Honestly, it's a bit weird. Like, I appreciate a good compliment as much as the next person, but the over-the-top, cheesy pick-up lines? Those are something else. And then there's the whole etiquette around who pays for meals, holding doors open, all that stuff. It's like learning a whole new social dance.

    Don't get me wrong, though, there's a certain charm to it too. The little kindnesses, when genuine, can be very sweet. And I’ve had a lot of fun gently letting down the ones who just don’t get the hint.

    But yeah, it’s definitely a new and sometimes awkward experience. I’m still getting the hang of it. So, to all the guys out there, remember: cheese is great on pizza, not so much in your pick-up lines! ;)

    _________________

    Does everybody know you used to be a dude, or are you kind of stealth?

    That's a great question. The truth is, it's a bit of both. My close friends and family, of course, are all aware of my transition. They've been wonderfully supportive and understanding throughout this whole process. As for everyone else, it really depends on the situation and the person.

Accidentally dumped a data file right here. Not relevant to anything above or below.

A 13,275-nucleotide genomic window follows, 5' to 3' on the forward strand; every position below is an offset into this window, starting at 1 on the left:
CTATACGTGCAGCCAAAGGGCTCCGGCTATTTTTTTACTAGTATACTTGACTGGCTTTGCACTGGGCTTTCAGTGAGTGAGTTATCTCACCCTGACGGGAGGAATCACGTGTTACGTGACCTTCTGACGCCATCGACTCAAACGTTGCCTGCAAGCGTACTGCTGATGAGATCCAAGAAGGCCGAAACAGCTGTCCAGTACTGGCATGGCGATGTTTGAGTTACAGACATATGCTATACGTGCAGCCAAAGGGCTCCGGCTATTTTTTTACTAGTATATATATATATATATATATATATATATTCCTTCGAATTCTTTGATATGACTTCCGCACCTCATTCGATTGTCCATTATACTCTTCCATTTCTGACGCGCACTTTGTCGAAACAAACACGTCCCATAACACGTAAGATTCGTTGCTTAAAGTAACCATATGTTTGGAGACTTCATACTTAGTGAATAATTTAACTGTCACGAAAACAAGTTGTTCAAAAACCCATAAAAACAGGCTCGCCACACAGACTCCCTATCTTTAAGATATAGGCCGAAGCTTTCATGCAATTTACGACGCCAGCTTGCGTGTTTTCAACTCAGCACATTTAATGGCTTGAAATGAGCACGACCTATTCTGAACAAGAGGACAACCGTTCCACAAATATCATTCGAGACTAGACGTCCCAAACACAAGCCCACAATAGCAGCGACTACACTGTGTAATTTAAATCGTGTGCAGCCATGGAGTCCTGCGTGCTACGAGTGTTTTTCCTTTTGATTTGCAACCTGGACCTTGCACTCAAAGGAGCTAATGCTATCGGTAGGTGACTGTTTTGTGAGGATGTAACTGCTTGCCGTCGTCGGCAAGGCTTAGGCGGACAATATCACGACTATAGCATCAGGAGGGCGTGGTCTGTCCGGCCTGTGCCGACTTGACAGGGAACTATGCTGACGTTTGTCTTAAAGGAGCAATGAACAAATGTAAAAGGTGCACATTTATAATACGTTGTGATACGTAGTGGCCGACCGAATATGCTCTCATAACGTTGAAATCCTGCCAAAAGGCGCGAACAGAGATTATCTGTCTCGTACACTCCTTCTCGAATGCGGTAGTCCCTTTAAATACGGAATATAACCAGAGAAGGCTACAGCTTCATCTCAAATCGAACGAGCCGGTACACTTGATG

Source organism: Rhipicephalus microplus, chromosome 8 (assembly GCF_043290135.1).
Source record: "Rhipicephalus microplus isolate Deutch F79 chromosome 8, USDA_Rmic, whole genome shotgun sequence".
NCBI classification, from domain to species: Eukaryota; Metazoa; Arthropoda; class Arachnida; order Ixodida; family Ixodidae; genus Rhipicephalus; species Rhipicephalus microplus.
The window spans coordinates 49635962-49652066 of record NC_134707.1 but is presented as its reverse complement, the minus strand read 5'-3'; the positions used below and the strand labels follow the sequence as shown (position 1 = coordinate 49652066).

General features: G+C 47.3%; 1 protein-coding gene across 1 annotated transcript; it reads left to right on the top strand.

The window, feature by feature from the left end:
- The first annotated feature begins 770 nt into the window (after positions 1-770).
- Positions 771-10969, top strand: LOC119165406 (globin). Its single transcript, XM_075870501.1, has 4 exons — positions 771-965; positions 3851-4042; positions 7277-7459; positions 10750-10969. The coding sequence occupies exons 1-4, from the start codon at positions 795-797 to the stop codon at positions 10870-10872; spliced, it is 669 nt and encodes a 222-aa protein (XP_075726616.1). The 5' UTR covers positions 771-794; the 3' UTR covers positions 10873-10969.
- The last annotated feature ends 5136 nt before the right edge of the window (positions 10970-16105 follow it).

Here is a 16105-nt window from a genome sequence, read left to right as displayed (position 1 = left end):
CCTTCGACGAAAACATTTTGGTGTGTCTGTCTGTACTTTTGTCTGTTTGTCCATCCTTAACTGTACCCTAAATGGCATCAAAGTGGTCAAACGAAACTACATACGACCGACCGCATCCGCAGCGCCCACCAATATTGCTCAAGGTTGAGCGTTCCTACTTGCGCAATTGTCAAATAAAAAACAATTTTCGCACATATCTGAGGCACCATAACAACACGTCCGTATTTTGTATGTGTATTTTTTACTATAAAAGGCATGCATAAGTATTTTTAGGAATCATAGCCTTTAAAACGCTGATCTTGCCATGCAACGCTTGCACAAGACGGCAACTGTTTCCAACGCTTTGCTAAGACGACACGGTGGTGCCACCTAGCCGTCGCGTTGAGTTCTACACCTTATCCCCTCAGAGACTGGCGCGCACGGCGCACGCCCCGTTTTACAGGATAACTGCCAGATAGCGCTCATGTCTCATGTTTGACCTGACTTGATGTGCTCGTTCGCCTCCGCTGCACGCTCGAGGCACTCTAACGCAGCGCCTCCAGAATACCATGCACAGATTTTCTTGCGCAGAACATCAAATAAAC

I do want to clarify that using terms like 'used to be a dude' can be a little oversimplified for many of us in the trans community. While I understand the spirit of the question, I like to think of it as 'I've always been a woman, but I was in a male body before.' Language matters, as it helps shape our understanding and attitudes!

    Back to your question, though: in casual interactions, I don't generally bring it up unless it's relevant or I feel comfortable enough to share. It's not exactly a secret, but it's also not the first thing I share about myself.